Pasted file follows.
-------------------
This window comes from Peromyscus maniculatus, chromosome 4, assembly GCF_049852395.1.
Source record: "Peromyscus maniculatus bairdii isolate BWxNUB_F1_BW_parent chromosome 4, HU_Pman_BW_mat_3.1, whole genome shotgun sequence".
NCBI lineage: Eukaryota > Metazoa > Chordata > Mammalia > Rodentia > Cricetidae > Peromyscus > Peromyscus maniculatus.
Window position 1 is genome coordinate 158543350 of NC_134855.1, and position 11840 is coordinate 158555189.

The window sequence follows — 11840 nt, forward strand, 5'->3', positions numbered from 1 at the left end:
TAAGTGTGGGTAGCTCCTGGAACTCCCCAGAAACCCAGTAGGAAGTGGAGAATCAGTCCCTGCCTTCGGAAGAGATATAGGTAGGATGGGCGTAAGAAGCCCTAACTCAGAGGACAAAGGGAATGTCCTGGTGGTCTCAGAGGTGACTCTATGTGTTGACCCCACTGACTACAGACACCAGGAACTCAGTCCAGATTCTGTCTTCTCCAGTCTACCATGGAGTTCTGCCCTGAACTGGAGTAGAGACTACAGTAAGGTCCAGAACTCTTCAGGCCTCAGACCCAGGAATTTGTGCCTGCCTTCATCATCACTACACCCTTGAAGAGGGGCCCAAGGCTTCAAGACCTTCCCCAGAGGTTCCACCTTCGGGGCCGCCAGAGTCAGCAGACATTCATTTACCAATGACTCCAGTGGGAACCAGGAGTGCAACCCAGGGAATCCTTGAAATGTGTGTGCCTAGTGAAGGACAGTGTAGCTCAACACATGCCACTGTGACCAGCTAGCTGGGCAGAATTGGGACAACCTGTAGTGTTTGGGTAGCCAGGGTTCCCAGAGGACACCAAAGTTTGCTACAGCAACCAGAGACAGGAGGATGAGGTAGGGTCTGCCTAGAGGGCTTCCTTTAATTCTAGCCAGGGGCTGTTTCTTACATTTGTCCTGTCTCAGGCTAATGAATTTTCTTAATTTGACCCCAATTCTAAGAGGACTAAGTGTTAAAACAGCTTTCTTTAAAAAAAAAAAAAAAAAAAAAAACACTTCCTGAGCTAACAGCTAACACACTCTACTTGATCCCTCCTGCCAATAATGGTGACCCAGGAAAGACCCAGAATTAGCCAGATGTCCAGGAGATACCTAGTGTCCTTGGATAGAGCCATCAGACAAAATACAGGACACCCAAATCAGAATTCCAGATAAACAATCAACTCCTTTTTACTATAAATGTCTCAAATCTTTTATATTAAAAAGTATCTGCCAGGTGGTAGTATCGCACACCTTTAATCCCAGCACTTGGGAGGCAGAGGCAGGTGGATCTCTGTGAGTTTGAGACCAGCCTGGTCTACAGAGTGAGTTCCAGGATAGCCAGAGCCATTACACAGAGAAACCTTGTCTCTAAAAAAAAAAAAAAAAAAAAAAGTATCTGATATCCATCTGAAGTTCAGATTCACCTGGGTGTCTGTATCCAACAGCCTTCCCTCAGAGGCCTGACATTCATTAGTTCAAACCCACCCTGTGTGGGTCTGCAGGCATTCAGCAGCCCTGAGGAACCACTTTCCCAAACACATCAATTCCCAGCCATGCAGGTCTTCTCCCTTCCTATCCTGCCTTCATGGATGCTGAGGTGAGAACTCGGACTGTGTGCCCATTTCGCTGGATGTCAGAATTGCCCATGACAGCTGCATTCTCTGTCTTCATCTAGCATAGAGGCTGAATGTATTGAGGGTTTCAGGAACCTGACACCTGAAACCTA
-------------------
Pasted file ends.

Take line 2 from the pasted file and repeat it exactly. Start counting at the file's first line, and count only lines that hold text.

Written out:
Source record: "Peromyscus maniculatus bairdii isolate BWxNUB_F1_BW_parent chromosome 4, HU_Pman_BW_mat_3.1, whole genome shotgun sequence".